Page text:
Embracing your genre is something that very few bands seem to do these days. Now it’s always “Oh, we’re just a metal band”, “Oh, we’re just a heavy band”, and “Oh, we don’t want to ‘pigeon-hole’ ourselves”. Granted, there are some band that make classification impossible but they are few and far between: in most cases, they can be easily and rightfully be described with the usage of one or two words (hardcore, post-whatever, indie, ect.). Enter German band Lantlos. Credit should be given to this two person band that they have done exactly just that with their music: embrace their stereotype. Not shying away at all from the their ‘post-black metal’ tag, Lantlos have been both the bane and the savior of the modern black metal scene with their unabashedly open arm policy of furthering a fairly controversial genre. Their self-titled debut album carried a very heavy edge to it, featuring a different vocalist that was a bit more traditional, yet their sophomore album, .neon, was a immaculately written album of ambiance, Alcest-ridden riffs, and post-rock mentalities. Creating a wave of hype since then, Lantlos prepare their fan base for their next full length album; declaring it will ‘make post-black metal completely irrelevant’. Strong words, gentlemen… strong words.
It goes without showing that with an album titled Agape, you can bet your ass that it will sound extremely user friendly. Taken from the Greek word for essentially ‘divine love’, it’s without a doubt one of the more positive titled albums to have come out from this genre. And like its flowery name would suggest, Agape is chalk-full of inoffensive riffs that sacrifices much of its primal black metal elements in favor for the relaxing chords that Lantlos have been known for crafting, but only further amplifying this aspect on this record. For those hoping for a more throwback sound of Lantlos’ debut, unfortunately, this will not be the case. Knowing full well that .neon has been defining Lantlos’ overall character as a band, they continue upon the same road that they started with on that album. With more emphasis on the ‘post-’ than the ‘black metal’, Agape could very well serve as a spiritual successor towards .neon.
But before you close your browser and search for this album, the unfortunate fact remains: while stylistically similar to their previous album, Agape is ultimately not worth the time invested into it. It’s unfortunate really, because the album shows clear hints towards something amazing. Opening track ‘Intrauterin’ opens with an extremely heavy, doom inspired riff that burns at a methodically slow pace, coupled by very heartfelt wails. Sure, something that’s been done countless times before by multiple bands, but Lantlos, not inherently being an incompetent band, make the sound seem easy and off hand for them. Lantlos clearly have the chops and the skill to craft epic pieces; as the first half of the over eight minute closing track ‘Eribo- I Collect The Stars’ shows, with an ultra heavy post-metal track akin to Isis or Pelican. There are definite shining points scattered throughout the album.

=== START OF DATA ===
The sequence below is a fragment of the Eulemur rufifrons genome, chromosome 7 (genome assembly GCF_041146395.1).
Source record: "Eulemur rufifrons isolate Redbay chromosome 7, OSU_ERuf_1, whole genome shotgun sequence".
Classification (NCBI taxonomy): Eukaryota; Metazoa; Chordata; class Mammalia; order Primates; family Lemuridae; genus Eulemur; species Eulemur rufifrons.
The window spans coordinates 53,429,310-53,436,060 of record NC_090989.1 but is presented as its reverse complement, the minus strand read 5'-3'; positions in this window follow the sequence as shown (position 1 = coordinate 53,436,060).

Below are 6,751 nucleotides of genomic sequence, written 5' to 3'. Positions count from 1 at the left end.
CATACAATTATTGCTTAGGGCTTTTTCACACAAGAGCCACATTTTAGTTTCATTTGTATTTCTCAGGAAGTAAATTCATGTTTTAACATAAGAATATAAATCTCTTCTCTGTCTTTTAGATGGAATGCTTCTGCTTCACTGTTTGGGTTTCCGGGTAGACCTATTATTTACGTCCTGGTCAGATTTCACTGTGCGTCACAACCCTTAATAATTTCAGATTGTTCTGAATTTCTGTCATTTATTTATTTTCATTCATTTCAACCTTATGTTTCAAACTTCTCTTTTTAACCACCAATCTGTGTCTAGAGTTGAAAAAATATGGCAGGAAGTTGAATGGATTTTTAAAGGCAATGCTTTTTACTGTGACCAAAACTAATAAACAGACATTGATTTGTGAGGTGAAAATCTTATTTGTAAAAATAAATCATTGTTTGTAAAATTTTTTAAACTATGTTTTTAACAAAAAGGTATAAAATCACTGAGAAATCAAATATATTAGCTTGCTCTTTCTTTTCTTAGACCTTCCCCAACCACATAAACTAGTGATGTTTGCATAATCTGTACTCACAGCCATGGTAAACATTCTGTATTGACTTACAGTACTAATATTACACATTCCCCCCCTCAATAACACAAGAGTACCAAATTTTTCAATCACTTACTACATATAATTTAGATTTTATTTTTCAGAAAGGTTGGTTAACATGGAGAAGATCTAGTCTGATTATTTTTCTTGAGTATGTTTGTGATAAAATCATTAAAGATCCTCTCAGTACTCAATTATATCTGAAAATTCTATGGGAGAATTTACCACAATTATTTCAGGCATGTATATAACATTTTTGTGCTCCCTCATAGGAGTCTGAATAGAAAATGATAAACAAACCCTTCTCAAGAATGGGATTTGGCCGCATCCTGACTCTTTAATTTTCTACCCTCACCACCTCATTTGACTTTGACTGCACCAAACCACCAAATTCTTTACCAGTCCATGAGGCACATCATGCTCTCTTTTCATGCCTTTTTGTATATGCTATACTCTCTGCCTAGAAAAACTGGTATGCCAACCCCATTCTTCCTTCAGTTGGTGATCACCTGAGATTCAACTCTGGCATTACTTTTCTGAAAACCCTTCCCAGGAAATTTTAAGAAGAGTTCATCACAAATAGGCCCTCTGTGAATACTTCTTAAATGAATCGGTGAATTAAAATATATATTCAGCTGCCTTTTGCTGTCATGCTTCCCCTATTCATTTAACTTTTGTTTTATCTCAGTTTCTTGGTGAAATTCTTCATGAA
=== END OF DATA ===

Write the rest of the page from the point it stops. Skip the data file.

But that’s just it… the bits of Agape that shine are scattered and fragmented all throughout the album, with not nearly enough substance. Nearly each track on Lantlos’ third album is stretched out with the purpose of giving the track air to breath, but winds up becoming and extremely testing listen that borderlines on becoming boring after awhile. Track “You Feel Like Memories” tries to go for the Explosions In The Sky post-rock feel, with an soft sounding riff played for the entire listen, but fails to pick up any momentum and serves to only waste four and a half minutes of the listeners time. It’s only further compounded by Agape‘s relatively short time length that it burns through. At a little over thirty minutes in length, the album creates no lasting memories with the listener for the entire period it plays. You might even find yourself halfway deep into the second listen, searching for something to hook you in, before realizing that the album ended long ago.
Listen, there’s no doubting Lantlos is a extremely talented band. It’s even more admirable that they embrace their stereotypes, even if those stereotypes are looked at with disdain by some. The band has showed that they are capable of crafting excellent releases in the past. However, Agape is simply way to heavily redundant and excessive in its experimentation for it to be considered a success. Too much filler with not nearly enough killer, the album, while possessing some interesting ideas, will most likely be passed up in favor of previous bands of the year that have been done this style better (Deafheaven, Ash Borer, etc.). Attempting to harness the soul of bands like Alcest, Agalloch, and Weakling might seem like a good idea on paper, but Lantlos have essentially pushed the boundaries too far with Agape. An admirable effort, but ultimately a bust.